Voting fairness is not divisive
Since when did representation by population – a basic democratic principle if ever there was one – become “divisive?” Apparently since it might threaten the New Democratic Party’s support in the north, rural areas and Quebec.
Nycole Turmel, the NDP’s interim leader, was asked this week about the Harper government’s proposal to add seats in the Commons to ensure fairer representation for Ontario, Alberta and British Columbia. All three provinces are badly under-represented for the simple reason that they’ve added lots of people over the past decade.
Turmel's viewpoint is woefully narrow. In fact, if she denoted the slightest understanding of western alienation in particular, she would comprehend that consistent under-representation in our Parliament has lead to much "division", much angst and ill feelings. Instead, the NDP position seems a simple champion of Quebec interests with no consideration of other regional viewpoints. The math defies the NDP's position, leaving them with the appearance of almost Bloc-like self interest, before the greater interest of the country. Whatever spin is provided, there is simply no distracting from the optics of resisting rep by pop in the name of political appeasement.
Strategically, the NDP are determined to shore up Quebec support, and one can hardly blame them. However, with a caucus now suddenly dominated by one province, there will inevitably be a "national" tension and this makes for careful navigation. This seat allocation issue is another example, within an emerging theme, that puts the NDP on precarious ground in the rest of Canada. Should other regions start to view the NDP as simply parroting Quebec's interests, it will lose credibility, of that I have no doubt whatsoever. This allocation question position, absurdly calling a move to more fairness "divisive" tells certain provinces the NDP doesn't have your back, they aren't fighting for you, their inclination is to support a democratic slight. Taken in isolation, perhaps nothing seismic, but if the Quebec-first perception starts to gel, the NDP are vulnerable.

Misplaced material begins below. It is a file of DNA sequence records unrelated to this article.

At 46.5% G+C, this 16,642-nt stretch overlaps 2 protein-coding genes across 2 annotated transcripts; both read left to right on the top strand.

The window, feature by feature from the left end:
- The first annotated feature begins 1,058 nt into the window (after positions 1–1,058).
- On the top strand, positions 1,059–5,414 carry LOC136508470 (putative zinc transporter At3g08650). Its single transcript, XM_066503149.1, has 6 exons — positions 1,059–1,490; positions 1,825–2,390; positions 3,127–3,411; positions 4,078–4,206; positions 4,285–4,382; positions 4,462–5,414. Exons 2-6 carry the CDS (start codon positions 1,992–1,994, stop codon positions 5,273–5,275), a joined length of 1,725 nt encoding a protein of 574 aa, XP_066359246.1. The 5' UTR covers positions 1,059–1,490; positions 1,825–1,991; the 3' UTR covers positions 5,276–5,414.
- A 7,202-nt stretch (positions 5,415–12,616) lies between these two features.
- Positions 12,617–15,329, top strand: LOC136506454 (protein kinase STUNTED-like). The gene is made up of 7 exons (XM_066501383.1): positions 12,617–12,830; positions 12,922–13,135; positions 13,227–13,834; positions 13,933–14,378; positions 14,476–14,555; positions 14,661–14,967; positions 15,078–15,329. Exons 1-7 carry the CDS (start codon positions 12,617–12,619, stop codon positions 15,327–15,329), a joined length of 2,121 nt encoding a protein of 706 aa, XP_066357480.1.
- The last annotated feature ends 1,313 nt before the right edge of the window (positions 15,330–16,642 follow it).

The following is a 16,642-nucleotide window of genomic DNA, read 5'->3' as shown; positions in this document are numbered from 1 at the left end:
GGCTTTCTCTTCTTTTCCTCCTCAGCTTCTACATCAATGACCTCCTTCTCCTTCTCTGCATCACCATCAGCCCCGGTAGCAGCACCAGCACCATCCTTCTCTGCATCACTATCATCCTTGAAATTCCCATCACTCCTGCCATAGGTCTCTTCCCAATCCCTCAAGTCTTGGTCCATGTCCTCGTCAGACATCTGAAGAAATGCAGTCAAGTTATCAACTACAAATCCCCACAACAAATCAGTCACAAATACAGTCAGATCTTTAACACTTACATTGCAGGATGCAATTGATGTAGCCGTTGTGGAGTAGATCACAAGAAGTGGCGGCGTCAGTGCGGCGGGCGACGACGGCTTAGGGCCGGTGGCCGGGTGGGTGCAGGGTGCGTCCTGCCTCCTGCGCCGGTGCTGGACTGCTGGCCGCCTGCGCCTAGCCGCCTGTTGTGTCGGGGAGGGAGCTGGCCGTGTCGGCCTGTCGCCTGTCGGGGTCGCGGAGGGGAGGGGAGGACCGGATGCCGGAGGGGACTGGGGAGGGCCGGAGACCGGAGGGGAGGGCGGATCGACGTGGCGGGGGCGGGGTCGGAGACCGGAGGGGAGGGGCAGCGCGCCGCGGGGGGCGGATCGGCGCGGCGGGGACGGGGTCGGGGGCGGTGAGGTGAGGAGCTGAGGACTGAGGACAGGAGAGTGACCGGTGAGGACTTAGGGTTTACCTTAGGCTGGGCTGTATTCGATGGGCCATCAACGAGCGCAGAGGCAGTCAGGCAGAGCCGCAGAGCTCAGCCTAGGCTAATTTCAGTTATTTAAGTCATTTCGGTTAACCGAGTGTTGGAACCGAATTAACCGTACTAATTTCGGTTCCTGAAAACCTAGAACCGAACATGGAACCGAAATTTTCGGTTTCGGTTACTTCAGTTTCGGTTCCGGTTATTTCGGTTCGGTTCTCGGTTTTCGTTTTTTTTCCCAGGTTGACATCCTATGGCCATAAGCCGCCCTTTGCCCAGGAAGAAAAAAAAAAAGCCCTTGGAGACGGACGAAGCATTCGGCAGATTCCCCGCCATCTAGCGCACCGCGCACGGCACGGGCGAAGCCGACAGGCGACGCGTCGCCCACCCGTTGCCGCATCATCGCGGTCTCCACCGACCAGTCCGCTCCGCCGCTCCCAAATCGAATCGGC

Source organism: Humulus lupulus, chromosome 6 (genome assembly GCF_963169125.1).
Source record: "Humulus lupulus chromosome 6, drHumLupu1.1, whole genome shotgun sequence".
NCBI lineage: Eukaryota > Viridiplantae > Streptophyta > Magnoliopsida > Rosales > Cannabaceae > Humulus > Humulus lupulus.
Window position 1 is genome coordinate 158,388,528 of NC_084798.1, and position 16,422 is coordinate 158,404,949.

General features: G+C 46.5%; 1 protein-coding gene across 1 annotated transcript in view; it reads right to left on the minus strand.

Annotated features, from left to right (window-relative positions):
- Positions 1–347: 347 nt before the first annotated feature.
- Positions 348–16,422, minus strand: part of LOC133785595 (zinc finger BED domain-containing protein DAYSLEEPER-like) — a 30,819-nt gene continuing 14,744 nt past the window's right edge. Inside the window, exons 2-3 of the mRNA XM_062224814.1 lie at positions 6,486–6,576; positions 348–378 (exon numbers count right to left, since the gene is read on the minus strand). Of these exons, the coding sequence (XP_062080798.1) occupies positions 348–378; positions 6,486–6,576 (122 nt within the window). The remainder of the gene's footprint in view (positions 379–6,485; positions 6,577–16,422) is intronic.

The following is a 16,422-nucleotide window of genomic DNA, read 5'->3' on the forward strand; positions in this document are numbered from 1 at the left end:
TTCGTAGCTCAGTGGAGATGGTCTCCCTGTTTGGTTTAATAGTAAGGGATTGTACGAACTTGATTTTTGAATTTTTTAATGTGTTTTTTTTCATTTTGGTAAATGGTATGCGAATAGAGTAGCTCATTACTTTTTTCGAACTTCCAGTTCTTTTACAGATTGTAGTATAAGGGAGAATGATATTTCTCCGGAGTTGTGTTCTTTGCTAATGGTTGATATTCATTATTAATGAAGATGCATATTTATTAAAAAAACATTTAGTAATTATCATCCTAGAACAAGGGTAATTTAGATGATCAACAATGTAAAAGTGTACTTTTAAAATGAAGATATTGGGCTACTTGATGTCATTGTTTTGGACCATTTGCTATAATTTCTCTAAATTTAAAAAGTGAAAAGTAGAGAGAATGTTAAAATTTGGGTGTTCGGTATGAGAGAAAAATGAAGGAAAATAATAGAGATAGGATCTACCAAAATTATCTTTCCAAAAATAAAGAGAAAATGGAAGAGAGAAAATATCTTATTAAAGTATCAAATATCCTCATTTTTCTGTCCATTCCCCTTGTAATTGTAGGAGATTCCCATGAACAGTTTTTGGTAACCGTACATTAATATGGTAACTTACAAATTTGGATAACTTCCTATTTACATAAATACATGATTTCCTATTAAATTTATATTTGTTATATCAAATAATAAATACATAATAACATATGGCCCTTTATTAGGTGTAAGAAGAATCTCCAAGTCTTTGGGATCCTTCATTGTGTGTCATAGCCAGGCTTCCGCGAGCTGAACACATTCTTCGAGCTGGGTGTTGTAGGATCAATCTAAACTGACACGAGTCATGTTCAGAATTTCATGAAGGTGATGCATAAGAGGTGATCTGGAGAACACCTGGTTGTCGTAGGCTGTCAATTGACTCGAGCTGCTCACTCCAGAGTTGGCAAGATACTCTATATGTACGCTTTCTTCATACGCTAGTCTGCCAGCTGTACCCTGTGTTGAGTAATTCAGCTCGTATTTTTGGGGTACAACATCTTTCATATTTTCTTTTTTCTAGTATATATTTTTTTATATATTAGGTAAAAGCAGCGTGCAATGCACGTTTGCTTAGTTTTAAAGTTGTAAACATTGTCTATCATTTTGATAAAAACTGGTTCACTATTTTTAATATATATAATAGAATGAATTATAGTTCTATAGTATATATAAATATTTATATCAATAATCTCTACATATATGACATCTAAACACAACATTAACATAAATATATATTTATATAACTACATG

Turmel's comments on seat allocation are disappointing for the Official Opposition. Amateurish in tone, offensive in substance, this one sided perspective may curry favour in Quebec, but it also leaves others feeling slighted. Add in the rural/urban disconnect, failure to comprehend the most basic ideas of electoral fairness, and the NDP look opportunistic and political, rather than principled. For my money, the single biggest dynamic in Ottawa to watch the next couple of years is how the NDP nuance the natural tensions of Canadian federalism. So far, so fail...